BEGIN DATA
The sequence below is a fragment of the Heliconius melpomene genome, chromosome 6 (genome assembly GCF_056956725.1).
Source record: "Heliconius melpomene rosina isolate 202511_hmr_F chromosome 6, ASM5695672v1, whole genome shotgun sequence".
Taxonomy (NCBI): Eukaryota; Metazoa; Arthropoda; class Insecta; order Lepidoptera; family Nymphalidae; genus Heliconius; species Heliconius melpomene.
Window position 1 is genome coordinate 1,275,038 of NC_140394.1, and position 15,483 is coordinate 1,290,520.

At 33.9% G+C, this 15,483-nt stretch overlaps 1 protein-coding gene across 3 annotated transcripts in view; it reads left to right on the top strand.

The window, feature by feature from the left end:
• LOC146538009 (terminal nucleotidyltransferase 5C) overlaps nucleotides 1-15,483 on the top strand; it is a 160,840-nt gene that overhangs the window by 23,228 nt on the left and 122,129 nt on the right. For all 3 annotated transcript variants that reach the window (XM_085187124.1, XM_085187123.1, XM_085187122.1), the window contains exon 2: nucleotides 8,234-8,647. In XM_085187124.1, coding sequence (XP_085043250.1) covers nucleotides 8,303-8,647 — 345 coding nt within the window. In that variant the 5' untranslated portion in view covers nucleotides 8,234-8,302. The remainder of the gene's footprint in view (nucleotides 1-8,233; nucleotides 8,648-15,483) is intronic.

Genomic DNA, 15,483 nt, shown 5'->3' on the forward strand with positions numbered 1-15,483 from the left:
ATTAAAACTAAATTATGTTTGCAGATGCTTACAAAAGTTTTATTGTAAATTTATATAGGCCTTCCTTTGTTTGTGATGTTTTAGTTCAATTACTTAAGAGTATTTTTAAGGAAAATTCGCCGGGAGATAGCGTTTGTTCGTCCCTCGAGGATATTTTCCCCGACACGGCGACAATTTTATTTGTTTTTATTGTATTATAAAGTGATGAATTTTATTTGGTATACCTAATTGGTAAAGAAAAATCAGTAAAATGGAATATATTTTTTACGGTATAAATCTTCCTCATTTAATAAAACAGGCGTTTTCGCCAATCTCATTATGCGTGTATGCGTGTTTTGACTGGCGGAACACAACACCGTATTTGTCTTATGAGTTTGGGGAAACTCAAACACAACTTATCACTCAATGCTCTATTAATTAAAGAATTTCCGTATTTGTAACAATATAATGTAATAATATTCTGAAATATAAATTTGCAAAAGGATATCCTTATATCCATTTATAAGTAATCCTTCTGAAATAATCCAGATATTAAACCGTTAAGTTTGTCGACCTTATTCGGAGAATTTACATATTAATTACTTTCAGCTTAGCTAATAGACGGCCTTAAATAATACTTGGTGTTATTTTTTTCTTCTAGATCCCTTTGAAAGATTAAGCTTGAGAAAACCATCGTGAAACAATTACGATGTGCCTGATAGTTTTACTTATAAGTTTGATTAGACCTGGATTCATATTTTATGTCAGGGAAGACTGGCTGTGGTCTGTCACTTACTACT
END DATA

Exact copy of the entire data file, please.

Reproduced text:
The sequence below is a fragment of the Heliconius melpomene genome, chromosome 6 (genome assembly GCF_056956725.1).
Source record: "Heliconius melpomene rosina isolate 202511_hmr_F chromosome 6, ASM5695672v1, whole genome shotgun sequence".
Taxonomy (NCBI): Eukaryota; Metazoa; Arthropoda; class Insecta; order Lepidoptera; family Nymphalidae; genus Heliconius; species Heliconius melpomene.
Window position 1 is genome coordinate 1,275,038 of NC_140394.1, and position 15,483 is coordinate 1,290,520.

At 33.9% G+C, this 15,483-nt stretch overlaps 1 protein-coding gene across 3 annotated transcripts in view; it reads left to right on the top strand.

The window, feature by feature from the left end:
• LOC146538009 (terminal nucleotidyltransferase 5C) overlaps nucleotides 1-15,483 on the top strand; it is a 160,840-nt gene that overhangs the window by 23,228 nt on the left and 122,129 nt on the right. For all 3 annotated transcript variants that reach the window (XM_085187124.1, XM_085187123.1, XM_085187122.1), the window contains exon 2: nucleotides 8,234-8,647. In XM_085187124.1, coding sequence (XP_085043250.1) covers nucleotides 8,303-8,647 — 345 coding nt within the window. In that variant the 5' untranslated portion in view covers nucleotides 8,234-8,302. The remainder of the gene's footprint in view (nucleotides 1-8,233; nucleotides 8,648-15,483) is intronic.

Genomic DNA, 15,483 nt, shown 5'->3' on the forward strand with positions numbered 1-15,483 from the left:
ATTAAAACTAAATTATGTTTGCAGATGCTTACAAAAGTTTTATTGTAAATTTATATAGGCCTTCCTTTGTTTGTGATGTTTTAGTTCAATTACTTAAGAGTATTTTTAAGGAAAATTCGCCGGGAGATAGCGTTTGTTCGTCCCTCGAGGATATTTTCCCCGACACGGCGACAATTTTATTTGTTTTTATTGTATTATAAAGTGATGAATTTTATTTGGTATACCTAATTGGTAAAGAAAAATCAGTAAAATGGAATATATTTTTTACGGTATAAATCTTCCTCATTTAATAAAACAGGCGTTTTCGCCAATCTCATTATGCGTGTATGCGTGTTTTGACTGGCGGAACACAACACCGTATTTGTCTTATGAGTTTGGGGAAACTCAAACACAACTTATCACTCAATGCTCTATTAATTAAAGAATTTCCGTATTTGTAACAATATAATGTAATAATATTCTGAAATATAAATTTGCAAAAGGATATCCTTATATCCATTTATAAGTAATCCTTCTGAAATAATCCAGATATTAAACCGTTAAGTTTGTCGACCTTATTCGGAGAATTTACATATTAATTACTTTCAGCTTAGCTAATAGACGGCCTTAAATAATACTTGGTGTTATTTTTTTCTTCTAGATCCCTTTGAAAGATTAAGCTTGAGAAAACCATCGTGAAACAATTACGATGTGCCTGATAGTTTTACTTATAAGTTTGATTAGACCTGGATTCATATTTTATGTCAGGGAAGACTGGCTGTGGTCTGTCACTTACTACT